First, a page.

Human evolution: Same place, same time

Summaries of newsworthy papers include Ultrafast X-rays: ‘Dusty mirror’ gets a makeover, Neurology: Ubiquitin is ubiquitous in Huntington’s disease, Biodiversity: Insects get tropical, Physics: Ultracold matters, Recycling in the Earth's mantle, Stop me if you’ve heard this one before, Understanding antidepressants

This press release is copyright Nature.
VOL.448 NO.7154 DATED 09 AUGUST 2007

This press release contains:

· Summaries of newsworthy papers:

Human evolution: Same place, same time

Ultrafast X-rays: ‘Dusty mirror’ gets a makeover

Neurology: Ubiquitin is ubiquitous in Huntington’s disease

Biodiversity: Insects get tropical

Physics: Ultracold matters

Geology: Recycling in the Earth's mantle

News: Stop me if you’ve heard this one before

Neuroscience: Understanding antidepressants

· Mention of papers to be published at the same time with the same embargo

· Geographical listing of authors

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Human evolution: Same place, same time

Two fossils discovered in Kenya cast doubt on theories of the early evolution of the genus Homo. They show that the species H. habilis and H. erectus — previously thought to have evolved one after the other — actually lived side-by-side in eastern Africa for almost half a million years. The H. erectus fossil is the smallest ever found, suggesting that this species was not as human-like as once thought. Fred Spoor and colleagues describe the fossils and discuss their wider evolutionary implications in this week’s Nature.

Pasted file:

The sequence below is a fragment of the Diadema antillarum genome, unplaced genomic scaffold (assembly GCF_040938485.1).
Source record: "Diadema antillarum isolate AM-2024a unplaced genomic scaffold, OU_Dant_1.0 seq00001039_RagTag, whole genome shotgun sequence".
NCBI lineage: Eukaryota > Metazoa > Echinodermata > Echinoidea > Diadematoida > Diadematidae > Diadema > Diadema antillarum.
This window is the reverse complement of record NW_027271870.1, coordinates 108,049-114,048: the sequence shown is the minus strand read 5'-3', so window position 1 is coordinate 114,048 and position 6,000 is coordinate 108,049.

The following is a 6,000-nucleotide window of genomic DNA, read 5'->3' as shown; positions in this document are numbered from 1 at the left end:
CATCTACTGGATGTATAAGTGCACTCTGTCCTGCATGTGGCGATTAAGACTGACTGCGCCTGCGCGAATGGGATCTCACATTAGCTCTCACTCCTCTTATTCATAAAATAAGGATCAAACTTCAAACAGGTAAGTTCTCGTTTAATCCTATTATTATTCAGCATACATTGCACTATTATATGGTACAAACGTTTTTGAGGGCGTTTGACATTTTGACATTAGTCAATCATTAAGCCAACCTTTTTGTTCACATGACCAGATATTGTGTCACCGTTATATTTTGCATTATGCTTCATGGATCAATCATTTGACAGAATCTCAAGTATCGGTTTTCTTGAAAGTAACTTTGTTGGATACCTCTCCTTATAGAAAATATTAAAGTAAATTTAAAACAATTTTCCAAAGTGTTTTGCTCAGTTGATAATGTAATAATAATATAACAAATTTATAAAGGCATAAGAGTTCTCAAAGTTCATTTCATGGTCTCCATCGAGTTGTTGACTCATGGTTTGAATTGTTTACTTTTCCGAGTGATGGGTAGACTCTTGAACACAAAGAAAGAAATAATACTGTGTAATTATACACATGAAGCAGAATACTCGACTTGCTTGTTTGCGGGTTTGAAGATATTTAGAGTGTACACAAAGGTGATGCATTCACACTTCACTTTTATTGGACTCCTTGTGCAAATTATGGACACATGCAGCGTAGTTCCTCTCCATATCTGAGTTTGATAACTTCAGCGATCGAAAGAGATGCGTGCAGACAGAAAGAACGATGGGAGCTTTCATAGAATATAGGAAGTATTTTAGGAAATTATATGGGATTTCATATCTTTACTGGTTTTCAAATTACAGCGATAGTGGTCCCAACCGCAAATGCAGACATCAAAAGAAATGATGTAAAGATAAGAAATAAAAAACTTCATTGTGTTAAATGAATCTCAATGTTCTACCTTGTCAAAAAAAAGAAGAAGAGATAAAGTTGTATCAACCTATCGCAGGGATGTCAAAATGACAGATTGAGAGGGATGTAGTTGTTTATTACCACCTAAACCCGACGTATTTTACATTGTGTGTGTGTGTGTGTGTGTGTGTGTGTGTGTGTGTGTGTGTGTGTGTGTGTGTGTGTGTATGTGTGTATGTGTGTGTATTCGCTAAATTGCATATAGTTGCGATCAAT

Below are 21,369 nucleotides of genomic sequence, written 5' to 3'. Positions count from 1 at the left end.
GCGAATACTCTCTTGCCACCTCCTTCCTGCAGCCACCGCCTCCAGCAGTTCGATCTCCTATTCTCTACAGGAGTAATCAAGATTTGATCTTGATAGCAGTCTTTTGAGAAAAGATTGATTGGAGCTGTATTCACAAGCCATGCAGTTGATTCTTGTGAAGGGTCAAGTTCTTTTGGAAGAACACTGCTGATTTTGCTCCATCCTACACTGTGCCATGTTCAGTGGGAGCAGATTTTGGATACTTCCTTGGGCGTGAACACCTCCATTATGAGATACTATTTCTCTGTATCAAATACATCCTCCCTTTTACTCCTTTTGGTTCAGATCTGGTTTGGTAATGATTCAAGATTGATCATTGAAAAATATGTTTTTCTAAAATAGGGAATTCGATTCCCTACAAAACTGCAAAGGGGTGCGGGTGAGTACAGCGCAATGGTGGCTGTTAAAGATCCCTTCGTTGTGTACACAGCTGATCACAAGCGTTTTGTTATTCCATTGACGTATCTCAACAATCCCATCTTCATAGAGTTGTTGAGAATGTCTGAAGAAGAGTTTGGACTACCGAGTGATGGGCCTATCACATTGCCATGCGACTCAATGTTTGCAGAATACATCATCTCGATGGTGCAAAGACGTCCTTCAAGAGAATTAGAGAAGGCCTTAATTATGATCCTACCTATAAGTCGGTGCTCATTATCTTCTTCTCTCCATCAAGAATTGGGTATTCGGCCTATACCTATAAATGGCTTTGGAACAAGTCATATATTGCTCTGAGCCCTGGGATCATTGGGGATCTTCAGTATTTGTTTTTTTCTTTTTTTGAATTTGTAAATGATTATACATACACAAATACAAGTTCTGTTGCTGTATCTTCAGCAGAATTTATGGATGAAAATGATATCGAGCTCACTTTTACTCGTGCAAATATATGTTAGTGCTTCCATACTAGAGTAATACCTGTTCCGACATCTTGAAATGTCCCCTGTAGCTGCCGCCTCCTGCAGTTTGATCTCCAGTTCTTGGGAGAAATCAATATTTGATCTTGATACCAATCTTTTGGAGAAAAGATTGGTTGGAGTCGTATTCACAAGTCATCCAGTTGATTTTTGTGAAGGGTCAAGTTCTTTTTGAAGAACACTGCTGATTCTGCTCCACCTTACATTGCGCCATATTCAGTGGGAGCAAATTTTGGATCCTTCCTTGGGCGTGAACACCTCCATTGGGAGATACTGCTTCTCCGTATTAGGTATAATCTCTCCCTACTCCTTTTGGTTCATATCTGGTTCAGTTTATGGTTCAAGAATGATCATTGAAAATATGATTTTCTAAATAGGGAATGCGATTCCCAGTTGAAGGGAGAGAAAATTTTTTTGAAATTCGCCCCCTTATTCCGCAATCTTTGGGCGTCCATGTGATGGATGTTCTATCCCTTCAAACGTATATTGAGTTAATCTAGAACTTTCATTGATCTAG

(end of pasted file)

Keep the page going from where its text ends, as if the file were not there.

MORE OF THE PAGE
The east-African hominins H. habilis and the generally larger and later H. erectus are often regarded as part of the same pre-human lineage. The new fossils, uncovered east of Lake Turkana in Kenya, now challenge the relationship between these two species. The researchers attribute the first specimen, fragments of an upper jaw bone, to H. habilis. These bones provide the last known occurrence date for this species — 1.44 million years ago — which is significantly younger than previous estimates. The second fossil, a beautifully preserved H. erectus skull from 1.55 million years ago, is remarkable because it is close to the average size of H. habilis. This indicates that the species displayed substantial sexual dimorphism with the male being much larger than the female, like modern day gorillas.